Fixed rate bonds vs ISAs
What are fixed rate bonds?
A fixed rate bond is a type of savings account that locks your money away at a fixed rate of interest for a fixed time, usually between six months and five years. Fixed rate savings accounts typically offer competitive interest rates that won’t change from the day you open the account until the end of your agreed term.
This provides the certainty of a guaranteed return, which is especially reassuring in times of interest rate volatility. The amount of interest you’ll earn will also depend on the amount you’re willing to deposit and the term you choose. In general, the longer you lock away your money in fixed rate bonds, the higher the interest you’ll receive at the end of the term.
What are ISAs?
ISAs, or individual savings accounts, are tax-free savings accounts. You can save up to £20,000 per tax year without paying tax and choose from different types of ISAs, such as cash ISAs, stocks and shares ISAs, innovative finance ISAs and lifetime ISAs.
The most common ISAs are cash ISAs, and there are three different types of cash ISA, including the following:
- Instant access ISAs, which provide the flexibility to withdraw your savings without penalty
- Regular savings ISAs, which offer competitive interest rates over a certain period of time as long as you deposit a certain amount each month
- Fixed rate cash ISAs, which are similar to fixed rate bonds in that you commit to locking your money away for a certain period of time to earn a fixed interest rate
What's the difference between fixed rate
bonds and ISAs?
Fixed rate bonds
- Fixed rate bonds typically offer more competitive interest rates
- You can’t usually withdraw your money until the end of your fixed term
- Deposit a lump sum at the beginning of your term and watch your savings grow
- Deposit almost as much as you want, although the FSCS will only protect deposits to UK regulated banks up to £85,000 per person, per banking group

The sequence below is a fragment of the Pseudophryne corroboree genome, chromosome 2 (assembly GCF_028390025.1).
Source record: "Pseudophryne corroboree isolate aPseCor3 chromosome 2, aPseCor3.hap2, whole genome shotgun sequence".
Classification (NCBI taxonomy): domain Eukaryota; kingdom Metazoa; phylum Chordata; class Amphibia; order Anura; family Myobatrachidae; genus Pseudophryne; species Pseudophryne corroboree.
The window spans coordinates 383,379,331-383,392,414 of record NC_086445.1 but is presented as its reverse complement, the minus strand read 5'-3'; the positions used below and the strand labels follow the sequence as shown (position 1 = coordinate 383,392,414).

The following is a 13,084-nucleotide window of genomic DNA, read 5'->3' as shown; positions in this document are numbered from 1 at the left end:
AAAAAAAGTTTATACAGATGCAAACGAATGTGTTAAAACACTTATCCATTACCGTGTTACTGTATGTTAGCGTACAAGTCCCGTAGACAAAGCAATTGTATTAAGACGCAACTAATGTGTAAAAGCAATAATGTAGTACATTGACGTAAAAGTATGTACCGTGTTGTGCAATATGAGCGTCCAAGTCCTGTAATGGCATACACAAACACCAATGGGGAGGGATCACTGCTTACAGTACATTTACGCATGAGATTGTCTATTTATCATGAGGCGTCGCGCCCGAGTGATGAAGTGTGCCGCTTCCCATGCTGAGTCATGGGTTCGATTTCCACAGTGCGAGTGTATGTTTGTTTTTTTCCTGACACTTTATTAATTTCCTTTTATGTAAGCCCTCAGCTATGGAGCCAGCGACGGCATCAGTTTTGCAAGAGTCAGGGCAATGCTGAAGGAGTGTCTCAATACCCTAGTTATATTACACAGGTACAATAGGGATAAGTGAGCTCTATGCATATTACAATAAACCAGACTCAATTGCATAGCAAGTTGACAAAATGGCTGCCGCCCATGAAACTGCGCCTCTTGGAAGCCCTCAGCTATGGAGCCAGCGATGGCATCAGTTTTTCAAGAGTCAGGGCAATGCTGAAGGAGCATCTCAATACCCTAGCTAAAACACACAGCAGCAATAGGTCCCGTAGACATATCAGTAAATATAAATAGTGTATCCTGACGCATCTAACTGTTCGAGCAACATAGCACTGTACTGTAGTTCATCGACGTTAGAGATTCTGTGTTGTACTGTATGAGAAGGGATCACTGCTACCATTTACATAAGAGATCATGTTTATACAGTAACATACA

- The fixed interest rate means you’ll know exactly how much you’ll earn by the end of your term
- ISAs give savers the flexibility of making withdrawals (although you may incur a fee, depending on the financial institution)
- The maximum you can save across all your ISAs combined is £20,000 per tax year (typically April 6th to April 5th)
- ISAs typically offer variable rates that aren’t as competitive as fixed rate bonds, but interest rates may increase towards the end of the tax year to encourage savers to deposit up to the maximum allowance before the tax year ends
Should I open a fixed rate bond or an ISA?
Choosing between a fixed rate bond and an ISA will depend on your savings goals, and it may even be beneficial to open both types of savings account. If you’ve already reached the ISA deposit limit of £20,000 or you want a guaranteed return on a lump sum that you can lock away until the end of a fixed term, a fixed rate bond might be best for you. However, if you think you may need to access your money, an ISA (or a notice account) might be better.
Opening fixed rate bonds with Raisin UK
Find out more about how to apply by reading our guide to opening a fixed rate bond.
If you have any further questions, our UK-based Customer Services Team is happy to help.
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